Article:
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An Inspector Calls

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An Inspector Call Coursework (draft) 'An Inspector calls' is a drama written by .J.B Priestly. The plays purpose is to deliver a pro-socialist message to the audience. The writer does this by using dramatic devices to illustrate his concerns and ideas to members of the audience. It is a political drama, aimed at the upper and middle classes, since they were the most likely to see the play. The message from the playwright is that the individual and the community all have varying responsibilities within society. It also demonstrates that we can all pursue our own self-interests but we have to think about others as well as ourselves. At the time the play was written, the upper classes the misfortune of those who had neither wealth nor power. The play although written in 1945, after the end of the Second World War, was set on a spring evening in 1912. One of Priestley's main aims was to give members of the audience the benefit of hindsight or, in other words the significance of the play. This enabled him to use several of Birling's speeches at the beginning to establish him as an arrogant character. ...read more.


Birling was the girl's boss. After a holiday in August 1910 Eva and some of her colleagues went on strike, 'and they suddenly decided to ask for more money." He went on to say they were already being paid the standard rates for England. So as the strike completed, he located the ringleaders, one of them being Ms Eva Smith. He then asked her and the others to leave and that was the last she saw of her. She was out of work for the next two months. Both her parents were dead which meant she had no home to go back to. Priestley uses many techniques to make the drama more effective for the audience. The stage directions indicate very precisely for example that the lighting should change from "pink and soft" to "brighter and harder" on the arrival on the inspector. This suggests that the respectability of the family is going to be stripped away and their secrets will be exposed. The fact that the lighting changes show what a massive impact the entrance of the inspector has. ...read more.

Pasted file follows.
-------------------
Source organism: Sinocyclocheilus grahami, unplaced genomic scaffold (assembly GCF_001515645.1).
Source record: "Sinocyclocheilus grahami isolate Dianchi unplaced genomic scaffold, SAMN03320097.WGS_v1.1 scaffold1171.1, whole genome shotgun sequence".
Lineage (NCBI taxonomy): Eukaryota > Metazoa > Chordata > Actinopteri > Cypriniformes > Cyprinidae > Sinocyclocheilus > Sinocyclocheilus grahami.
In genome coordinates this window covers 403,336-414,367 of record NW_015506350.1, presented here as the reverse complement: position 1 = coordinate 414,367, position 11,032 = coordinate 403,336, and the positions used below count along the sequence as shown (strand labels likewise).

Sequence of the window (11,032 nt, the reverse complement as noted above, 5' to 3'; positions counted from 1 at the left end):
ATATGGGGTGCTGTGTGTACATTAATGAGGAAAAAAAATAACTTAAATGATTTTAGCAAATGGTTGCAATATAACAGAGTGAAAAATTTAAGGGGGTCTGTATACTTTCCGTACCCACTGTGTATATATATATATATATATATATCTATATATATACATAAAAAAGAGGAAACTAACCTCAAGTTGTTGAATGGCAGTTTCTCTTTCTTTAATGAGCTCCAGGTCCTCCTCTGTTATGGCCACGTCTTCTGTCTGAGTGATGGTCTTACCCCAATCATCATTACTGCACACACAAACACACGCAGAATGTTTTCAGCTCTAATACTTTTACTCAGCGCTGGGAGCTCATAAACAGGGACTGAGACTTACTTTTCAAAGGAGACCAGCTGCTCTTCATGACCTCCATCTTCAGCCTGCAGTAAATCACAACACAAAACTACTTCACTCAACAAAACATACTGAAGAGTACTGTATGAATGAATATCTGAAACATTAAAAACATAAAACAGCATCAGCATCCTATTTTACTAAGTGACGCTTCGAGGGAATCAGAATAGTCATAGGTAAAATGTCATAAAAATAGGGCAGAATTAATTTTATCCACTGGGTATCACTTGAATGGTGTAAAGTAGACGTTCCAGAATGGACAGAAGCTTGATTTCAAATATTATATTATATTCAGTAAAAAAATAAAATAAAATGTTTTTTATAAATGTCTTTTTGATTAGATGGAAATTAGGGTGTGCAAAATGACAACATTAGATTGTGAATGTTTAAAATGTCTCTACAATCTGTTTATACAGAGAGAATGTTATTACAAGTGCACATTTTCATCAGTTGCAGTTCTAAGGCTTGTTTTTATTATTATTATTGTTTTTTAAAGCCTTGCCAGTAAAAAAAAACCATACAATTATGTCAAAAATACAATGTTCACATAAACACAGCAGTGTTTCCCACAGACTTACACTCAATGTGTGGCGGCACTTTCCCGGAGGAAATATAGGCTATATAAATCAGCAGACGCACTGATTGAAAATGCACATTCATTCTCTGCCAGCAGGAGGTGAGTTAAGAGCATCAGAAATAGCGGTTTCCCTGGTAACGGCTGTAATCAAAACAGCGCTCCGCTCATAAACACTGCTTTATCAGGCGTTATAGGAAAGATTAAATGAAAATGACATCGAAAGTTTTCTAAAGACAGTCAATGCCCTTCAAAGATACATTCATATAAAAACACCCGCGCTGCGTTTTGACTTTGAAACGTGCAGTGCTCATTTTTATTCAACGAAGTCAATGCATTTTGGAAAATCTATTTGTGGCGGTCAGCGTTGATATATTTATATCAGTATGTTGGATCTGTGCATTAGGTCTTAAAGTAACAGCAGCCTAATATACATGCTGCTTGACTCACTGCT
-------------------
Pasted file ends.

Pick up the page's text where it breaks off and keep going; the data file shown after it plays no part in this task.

His comment 'If nothing else, we'll have to share our guilt' has universal significance and is not limited to the immediate concerns of the family. Sheila's approval of the inspector's power grows in the final Act. She seems to perceive his super-human qualities when she says to him, 'I don't understand you.' The inspector's observation to Mrs. Birling about young people: 'They're more impressionable', adds weight to the audiences feelings that the old can learn from the young to improve their attitudes. Sheila says to Eric, 'But we really must stop these silly pretences'. Priestly is saying that we all tend to hide our weaknesses from ourselves. The audience is supposed to feel that it is not only the Birling family which is on trial. This reveals a lot concerning the attitudes of the men about town from this social class. In conclusion, I feel that the message of the playwright is still relevant to society today. The playwright changes the audience's opinion of the Birlings, by using the Inspector to voice his concerns. I also get the feeling inspector Goole is a ghost hence, the term 'ghoul' - some sort of super- human who has the best opinion. ?? ?? ?? ?? ...read more.

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